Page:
When the Detroit Pistons traded Brandon Jennings to Orlando at the trade deadline, Jennings was coming off of an Achilles injury and no longer fit in Detroit. He was replaced by Reggie Jackson. It was hard to imagine the free agent to be landing somewhere relevant. The book on Jennings was he was a good point guard, unselfish, but his shot was broken. After the Achilles, he was a different player. Since he entered the league in 2009, Jennings was the textbook for streaky and often that streakiness never materialized. Jennings was a player whose best game came so early in his rookie year he was weighed down with unreal expectations that he could never meet. A small guard, he had speed and a motor. He oozed passion. But he never overcame his lack of college training. Some of the fundamentals were still lacking in his game. But trash talking was not one of them. Jennings was always standing up for the culture. When the brouhaha between Nick Young and D’Angelo Russell fractured the Lakers locker room, Jennings was the first one to use the word “snitch” in reference to Russell.
But his game was never up to the level of his trash talking though he was an exciting player and fit in with Morey-nomics. Three pointer or at the rim. After the Orlando trade where he was underwhleming as a shotmaking, 36%, he went to the Knicks and the Wizards. He was particularly atrocious in Washington, 23%, 21% from three in 16 minutes. It led him to not being signed this past summer and Jennings going over to China. Now he is back. He signed a 10-day with the Milwaukee Bucks, the team that drafted him out of Europe in 2009 and it looks like he will stick.
His first game was epic and totally what you would expect from Jennings because, if nothing else, he is dramatic. He played 24 minutes, the same as Eric Bledose. He had 16 points, 12 asssists, 8 rebounds. He shot 50% from three. But it is the assists that stand out on the page because the Bucks are in desperate need of a point guard who can run pick and roll and create shots for teammates now that Malcolm Brogdon and Matthew Dellavedova are out and 40 year old Jason Terry is the only option available. Jennings helps the bench with efficiency and a whole lot of swag.
Of course, it is just one game and it’s against Memphis who is tanking. The Memphis guard crew consisted of one pure point guard, Kobi Simmons, who is averaging five points on the year so no need to wrap Jennings in Comeback Player of the Year just yet. But. He can do some things and he looks like he’s healed after the Achilles injury.
Jennings, who bypassed college to play in Italy for a year, was a lottery pick of the Milwaukee Bucks in 2009. Famously, Jennings scored 55 points to break the team record for most points scored by a rookie (Kareem Abdul-Jabaar). He was the youngest player ever to score 55 points. His best season was 2011-12 when he averaged 19.1 points. Jennings has never been an efficient shooter, amassing a mediocre 39.1% on shots made during his career.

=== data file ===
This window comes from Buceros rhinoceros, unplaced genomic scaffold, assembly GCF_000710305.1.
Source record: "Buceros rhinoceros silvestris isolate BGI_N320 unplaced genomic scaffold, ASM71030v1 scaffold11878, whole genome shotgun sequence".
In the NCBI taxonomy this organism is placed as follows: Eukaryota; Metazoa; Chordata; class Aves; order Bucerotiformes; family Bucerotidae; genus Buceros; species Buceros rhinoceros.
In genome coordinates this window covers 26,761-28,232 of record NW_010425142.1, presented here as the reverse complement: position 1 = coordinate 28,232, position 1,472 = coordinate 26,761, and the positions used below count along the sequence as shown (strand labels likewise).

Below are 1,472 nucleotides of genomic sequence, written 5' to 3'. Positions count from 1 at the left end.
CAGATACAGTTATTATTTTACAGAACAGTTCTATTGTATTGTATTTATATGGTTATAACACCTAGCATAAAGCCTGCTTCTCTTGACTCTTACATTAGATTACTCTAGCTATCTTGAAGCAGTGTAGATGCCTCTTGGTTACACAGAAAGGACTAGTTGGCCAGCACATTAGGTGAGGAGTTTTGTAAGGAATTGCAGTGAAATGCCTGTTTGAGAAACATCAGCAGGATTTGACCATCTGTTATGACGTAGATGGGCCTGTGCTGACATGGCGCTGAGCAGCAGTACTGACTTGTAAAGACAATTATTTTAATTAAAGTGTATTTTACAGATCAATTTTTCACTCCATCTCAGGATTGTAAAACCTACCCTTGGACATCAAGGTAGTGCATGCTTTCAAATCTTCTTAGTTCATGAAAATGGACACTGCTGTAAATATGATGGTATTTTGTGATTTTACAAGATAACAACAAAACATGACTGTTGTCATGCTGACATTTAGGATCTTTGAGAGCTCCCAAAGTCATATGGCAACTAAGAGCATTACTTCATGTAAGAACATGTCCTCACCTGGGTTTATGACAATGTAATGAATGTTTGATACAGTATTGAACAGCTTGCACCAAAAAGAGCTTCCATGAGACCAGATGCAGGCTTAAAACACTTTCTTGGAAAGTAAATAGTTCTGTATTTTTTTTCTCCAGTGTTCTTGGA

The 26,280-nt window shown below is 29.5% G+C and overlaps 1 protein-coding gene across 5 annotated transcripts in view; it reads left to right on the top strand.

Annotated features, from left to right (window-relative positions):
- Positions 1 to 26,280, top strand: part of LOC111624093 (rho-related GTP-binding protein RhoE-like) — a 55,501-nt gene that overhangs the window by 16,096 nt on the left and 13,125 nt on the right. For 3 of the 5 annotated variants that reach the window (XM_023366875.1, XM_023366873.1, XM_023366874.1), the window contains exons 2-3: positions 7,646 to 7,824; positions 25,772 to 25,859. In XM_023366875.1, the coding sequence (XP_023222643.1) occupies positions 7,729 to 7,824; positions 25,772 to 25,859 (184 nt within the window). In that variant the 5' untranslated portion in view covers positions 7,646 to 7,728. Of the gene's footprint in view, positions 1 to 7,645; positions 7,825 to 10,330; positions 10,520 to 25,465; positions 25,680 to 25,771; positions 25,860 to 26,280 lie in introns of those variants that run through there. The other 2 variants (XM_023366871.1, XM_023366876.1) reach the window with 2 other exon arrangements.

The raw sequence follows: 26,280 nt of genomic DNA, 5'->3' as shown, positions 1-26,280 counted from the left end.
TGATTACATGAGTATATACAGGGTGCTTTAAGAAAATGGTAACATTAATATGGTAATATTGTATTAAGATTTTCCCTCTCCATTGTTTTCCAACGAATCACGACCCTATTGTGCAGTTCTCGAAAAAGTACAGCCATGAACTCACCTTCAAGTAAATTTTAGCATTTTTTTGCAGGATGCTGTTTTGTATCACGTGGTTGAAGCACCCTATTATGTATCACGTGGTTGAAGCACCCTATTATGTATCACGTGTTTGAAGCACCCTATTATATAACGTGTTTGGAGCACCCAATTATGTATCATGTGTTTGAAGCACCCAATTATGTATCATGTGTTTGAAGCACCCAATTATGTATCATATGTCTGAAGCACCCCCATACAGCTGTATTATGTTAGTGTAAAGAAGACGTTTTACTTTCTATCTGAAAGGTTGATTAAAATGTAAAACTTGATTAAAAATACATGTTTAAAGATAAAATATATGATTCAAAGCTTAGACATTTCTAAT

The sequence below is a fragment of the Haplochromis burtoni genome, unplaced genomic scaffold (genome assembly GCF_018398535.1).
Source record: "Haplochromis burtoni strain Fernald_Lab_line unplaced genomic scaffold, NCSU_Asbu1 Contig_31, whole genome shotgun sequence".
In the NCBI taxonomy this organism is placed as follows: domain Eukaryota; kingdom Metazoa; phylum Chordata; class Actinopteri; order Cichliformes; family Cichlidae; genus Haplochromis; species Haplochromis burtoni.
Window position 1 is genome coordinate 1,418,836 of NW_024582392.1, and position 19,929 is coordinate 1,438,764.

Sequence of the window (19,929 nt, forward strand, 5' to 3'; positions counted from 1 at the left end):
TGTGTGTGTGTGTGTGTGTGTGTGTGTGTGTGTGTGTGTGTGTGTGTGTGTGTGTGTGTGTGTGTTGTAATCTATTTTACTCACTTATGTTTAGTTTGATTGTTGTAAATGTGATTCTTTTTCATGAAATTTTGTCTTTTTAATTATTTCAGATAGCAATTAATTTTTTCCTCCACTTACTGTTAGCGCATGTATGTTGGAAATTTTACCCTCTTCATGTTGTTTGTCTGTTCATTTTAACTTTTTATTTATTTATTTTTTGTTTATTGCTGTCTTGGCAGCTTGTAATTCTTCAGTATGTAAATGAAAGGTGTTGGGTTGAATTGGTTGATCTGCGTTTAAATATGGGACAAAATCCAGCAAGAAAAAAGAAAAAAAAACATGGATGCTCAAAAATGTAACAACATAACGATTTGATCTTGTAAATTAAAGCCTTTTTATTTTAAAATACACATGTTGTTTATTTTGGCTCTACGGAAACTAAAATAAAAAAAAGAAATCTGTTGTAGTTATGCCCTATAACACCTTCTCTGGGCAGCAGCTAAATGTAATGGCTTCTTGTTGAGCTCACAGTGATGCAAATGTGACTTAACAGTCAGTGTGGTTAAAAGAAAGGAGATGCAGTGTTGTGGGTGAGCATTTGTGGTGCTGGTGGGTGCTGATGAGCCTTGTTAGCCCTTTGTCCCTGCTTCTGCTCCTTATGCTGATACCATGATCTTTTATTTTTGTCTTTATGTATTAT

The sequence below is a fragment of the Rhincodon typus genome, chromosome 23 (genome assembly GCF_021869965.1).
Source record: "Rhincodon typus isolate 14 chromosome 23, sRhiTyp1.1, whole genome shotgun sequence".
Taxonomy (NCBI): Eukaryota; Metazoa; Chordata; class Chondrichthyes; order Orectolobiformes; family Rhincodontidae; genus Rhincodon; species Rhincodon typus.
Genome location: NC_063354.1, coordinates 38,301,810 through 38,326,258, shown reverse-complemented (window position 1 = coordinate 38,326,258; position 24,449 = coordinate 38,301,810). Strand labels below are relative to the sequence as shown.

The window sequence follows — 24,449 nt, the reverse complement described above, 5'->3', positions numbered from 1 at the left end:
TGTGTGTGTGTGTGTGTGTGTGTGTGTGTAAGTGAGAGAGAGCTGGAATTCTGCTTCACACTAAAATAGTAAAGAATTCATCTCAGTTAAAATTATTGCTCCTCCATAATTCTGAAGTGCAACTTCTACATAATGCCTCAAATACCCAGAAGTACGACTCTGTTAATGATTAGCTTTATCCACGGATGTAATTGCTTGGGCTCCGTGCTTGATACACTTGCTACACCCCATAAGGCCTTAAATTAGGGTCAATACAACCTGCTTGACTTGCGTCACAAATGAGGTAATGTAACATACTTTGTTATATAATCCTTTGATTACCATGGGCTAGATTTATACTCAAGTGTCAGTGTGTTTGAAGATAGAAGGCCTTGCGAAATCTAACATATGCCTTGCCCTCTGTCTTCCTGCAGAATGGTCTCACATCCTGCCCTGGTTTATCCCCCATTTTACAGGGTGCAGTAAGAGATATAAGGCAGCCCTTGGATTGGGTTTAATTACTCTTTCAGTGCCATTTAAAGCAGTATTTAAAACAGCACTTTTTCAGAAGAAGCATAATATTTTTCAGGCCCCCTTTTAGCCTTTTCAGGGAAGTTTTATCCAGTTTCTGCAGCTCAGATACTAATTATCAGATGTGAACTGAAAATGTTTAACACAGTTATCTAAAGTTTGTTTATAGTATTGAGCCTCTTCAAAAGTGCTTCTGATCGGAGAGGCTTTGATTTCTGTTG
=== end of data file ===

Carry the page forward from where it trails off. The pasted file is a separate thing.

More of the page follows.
Players on 10-day contracts are motivated to perform, particularly those who used to be in the league and spent time elsewhere. They have a hunger to prove they belong. A team can issue two 10-day contracts before signing a player for the rest of the year. J.R. Smith did that when he came back from China and signed with the Knicks. If Jennings remains consistent as a playmaker, he’ll be in the playoffs with the Bucks and will be signed with a team for next season. As the money situation dries up for a lot of teams, in this point guard league, a return to his quickiness will get Jennings paid.
He said, “I felt like it was my first rookie game again. Just to put on that jersey was a blessing and I was just grateful.”
Jennings wanted to play in China and take a year off of NBA life. He was trying to get his body right after the Achilles injury. Being isolated helped him rediscover his game and he balled out in China, like many a player does in a league that plays zero defense and where Jimmer Fredette averages 40 points.
When he came back to the States, Jennings had no issue going to the G-Leauge Wisconsin Herd. He understood he had to start over again but with his talent and experience, it wouldn’t take him long. In the G-League he averaged 21 points and 7 assists. The one thing about playing overseas is it gives you a grand dose of humility and if you have the opportunity to come back and play, you feel different about the NBA, no taking it for granted. That was the Jennings mindset in the second quarter when he dropped dimes and scored 11 points in the quarter without much resistance from the Grizzlies. He admitted he was tired as he played more minutes because Eric Bledsoe was in foul trouble.
His second game is part of his NBA reunion tour. He plays his former team, the Magic. As if wearing a Bucks jersey wasn’t enough of a welcome back Brandon, the Magic who had no interest in re-signing him will be Jennings out for blood. So to speak. All things considered. Brandon Jennings and confidence go hand in hand. But this maturity is something new.
“I know for sure I’d probably have to come off the bench but I’m better able to deal with that now which is fine. As far as being a starter, I don’t know if that will ever happen again. Whatever a team needs, I’m down for it.”
So little Brandon Jennings has finally grown up. Shout out to him.
photo via llananba